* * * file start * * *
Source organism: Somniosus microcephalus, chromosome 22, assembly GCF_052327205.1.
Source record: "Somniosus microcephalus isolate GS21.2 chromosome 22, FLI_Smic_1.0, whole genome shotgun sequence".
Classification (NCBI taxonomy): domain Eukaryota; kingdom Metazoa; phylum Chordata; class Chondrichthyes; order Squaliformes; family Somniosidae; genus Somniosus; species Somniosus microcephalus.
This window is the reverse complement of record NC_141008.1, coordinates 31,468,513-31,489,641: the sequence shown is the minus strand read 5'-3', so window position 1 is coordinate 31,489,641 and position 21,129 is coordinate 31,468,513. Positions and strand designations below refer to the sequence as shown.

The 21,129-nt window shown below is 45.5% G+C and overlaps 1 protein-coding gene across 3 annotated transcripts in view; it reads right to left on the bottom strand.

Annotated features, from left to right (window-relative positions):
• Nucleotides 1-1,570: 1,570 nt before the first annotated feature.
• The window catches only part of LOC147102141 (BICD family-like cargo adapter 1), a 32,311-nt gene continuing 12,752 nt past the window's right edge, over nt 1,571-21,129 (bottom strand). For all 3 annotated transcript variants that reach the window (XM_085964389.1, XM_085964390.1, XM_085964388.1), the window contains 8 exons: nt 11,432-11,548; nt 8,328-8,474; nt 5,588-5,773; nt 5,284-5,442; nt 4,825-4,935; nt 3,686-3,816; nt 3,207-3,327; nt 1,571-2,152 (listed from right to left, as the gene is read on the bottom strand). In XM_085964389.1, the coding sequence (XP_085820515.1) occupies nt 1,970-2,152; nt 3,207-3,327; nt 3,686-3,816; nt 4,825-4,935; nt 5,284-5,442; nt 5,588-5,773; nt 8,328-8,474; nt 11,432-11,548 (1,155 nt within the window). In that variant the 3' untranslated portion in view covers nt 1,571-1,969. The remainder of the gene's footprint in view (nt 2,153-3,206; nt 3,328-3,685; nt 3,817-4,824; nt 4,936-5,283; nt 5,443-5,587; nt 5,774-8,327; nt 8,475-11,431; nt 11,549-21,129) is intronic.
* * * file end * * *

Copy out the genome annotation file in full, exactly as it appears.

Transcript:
Source organism: Somniosus microcephalus, chromosome 22, assembly GCF_052327205.1.
Source record: "Somniosus microcephalus isolate GS21.2 chromosome 22, FLI_Smic_1.0, whole genome shotgun sequence".
Classification (NCBI taxonomy): domain Eukaryota; kingdom Metazoa; phylum Chordata; class Chondrichthyes; order Squaliformes; family Somniosidae; genus Somniosus; species Somniosus microcephalus.
This window is the reverse complement of record NC_141008.1, coordinates 31,468,513-31,489,641: the sequence shown is the minus strand read 5'-3', so window position 1 is coordinate 31,489,641 and position 21,129 is coordinate 31,468,513. Positions and strand designations below refer to the sequence as shown.

The 21,129-nt window shown below is 45.5% G+C and overlaps 1 protein-coding gene across 3 annotated transcripts in view; it reads right to left on the bottom strand.

Annotated features, from left to right (window-relative positions):
• Nucleotides 1-1,570: 1,570 nt before the first annotated feature.
• The window catches only part of LOC147102141 (BICD family-like cargo adapter 1), a 32,311-nt gene continuing 12,752 nt past the window's right edge, over nt 1,571-21,129 (bottom strand). For all 3 annotated transcript variants that reach the window (XM_085964389.1, XM_085964390.1, XM_085964388.1), the window contains 8 exons: nt 11,432-11,548; nt 8,328-8,474; nt 5,588-5,773; nt 5,284-5,442; nt 4,825-4,935; nt 3,686-3,816; nt 3,207-3,327; nt 1,571-2,152 (listed from right to left, as the gene is read on the bottom strand). In XM_085964389.1, the coding sequence (XP_085820515.1) occupies nt 1,970-2,152; nt 3,207-3,327; nt 3,686-3,816; nt 4,825-4,935; nt 5,284-5,442; nt 5,588-5,773; nt 8,328-8,474; nt 11,432-11,548 (1,155 nt within the window). In that variant the 3' untranslated portion in view covers nt 1,571-1,969. The remainder of the gene's footprint in view (nt 2,153-3,206; nt 3,328-3,685; nt 3,817-4,824; nt 4,936-5,283; nt 5,443-5,587; nt 5,774-8,327; nt 8,475-11,431; nt 11,549-21,129) is intronic.